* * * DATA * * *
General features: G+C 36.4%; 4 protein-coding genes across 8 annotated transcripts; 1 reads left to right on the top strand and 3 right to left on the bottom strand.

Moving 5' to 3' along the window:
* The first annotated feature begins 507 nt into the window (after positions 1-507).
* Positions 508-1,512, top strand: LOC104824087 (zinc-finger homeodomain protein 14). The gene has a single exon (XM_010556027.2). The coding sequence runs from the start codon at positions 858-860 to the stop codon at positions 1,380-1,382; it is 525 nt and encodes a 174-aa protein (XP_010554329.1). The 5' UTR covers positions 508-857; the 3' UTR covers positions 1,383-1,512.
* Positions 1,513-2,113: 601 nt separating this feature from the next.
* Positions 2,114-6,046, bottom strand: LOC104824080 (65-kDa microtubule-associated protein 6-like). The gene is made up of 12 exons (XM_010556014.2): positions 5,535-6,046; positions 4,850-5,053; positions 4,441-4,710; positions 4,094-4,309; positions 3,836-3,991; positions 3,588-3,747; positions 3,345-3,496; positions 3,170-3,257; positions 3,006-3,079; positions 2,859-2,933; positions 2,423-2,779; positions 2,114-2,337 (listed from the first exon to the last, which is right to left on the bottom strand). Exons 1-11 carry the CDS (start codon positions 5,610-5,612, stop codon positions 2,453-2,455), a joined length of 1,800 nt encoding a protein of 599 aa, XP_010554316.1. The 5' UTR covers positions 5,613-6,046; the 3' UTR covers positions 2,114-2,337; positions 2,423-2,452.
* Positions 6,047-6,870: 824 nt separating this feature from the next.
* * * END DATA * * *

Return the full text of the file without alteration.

General features: G+C 36.4%; 4 protein-coding genes across 8 annotated transcripts; 1 reads left to right on the top strand and 3 right to left on the bottom strand.

Moving 5' to 3' along the window:
* The first annotated feature begins 507 nt into the window (after positions 1-507).
* Positions 508-1,512, top strand: LOC104824087 (zinc-finger homeodomain protein 14). The gene has a single exon (XM_010556027.2). The coding sequence runs from the start codon at positions 858-860 to the stop codon at positions 1,380-1,382; it is 525 nt and encodes a 174-aa protein (XP_010554329.1). The 5' UTR covers positions 508-857; the 3' UTR covers positions 1,383-1,512.
* Positions 1,513-2,113: 601 nt separating this feature from the next.
* Positions 2,114-6,046, bottom strand: LOC104824080 (65-kDa microtubule-associated protein 6-like). The gene is made up of 12 exons (XM_010556014.2): positions 5,535-6,046; positions 4,850-5,053; positions 4,441-4,710; positions 4,094-4,309; positions 3,836-3,991; positions 3,588-3,747; positions 3,345-3,496; positions 3,170-3,257; positions 3,006-3,079; positions 2,859-2,933; positions 2,423-2,779; positions 2,114-2,337 (listed from the first exon to the last, which is right to left on the bottom strand). Exons 1-11 carry the CDS (start codon positions 5,610-5,612, stop codon positions 2,453-2,455), a joined length of 1,800 nt encoding a protein of 599 aa, XP_010554316.1. The 5' UTR covers positions 5,613-6,046; the 3' UTR covers positions 2,114-2,337; positions 2,423-2,452.
* Positions 6,047-6,870: 824 nt separating this feature from the next.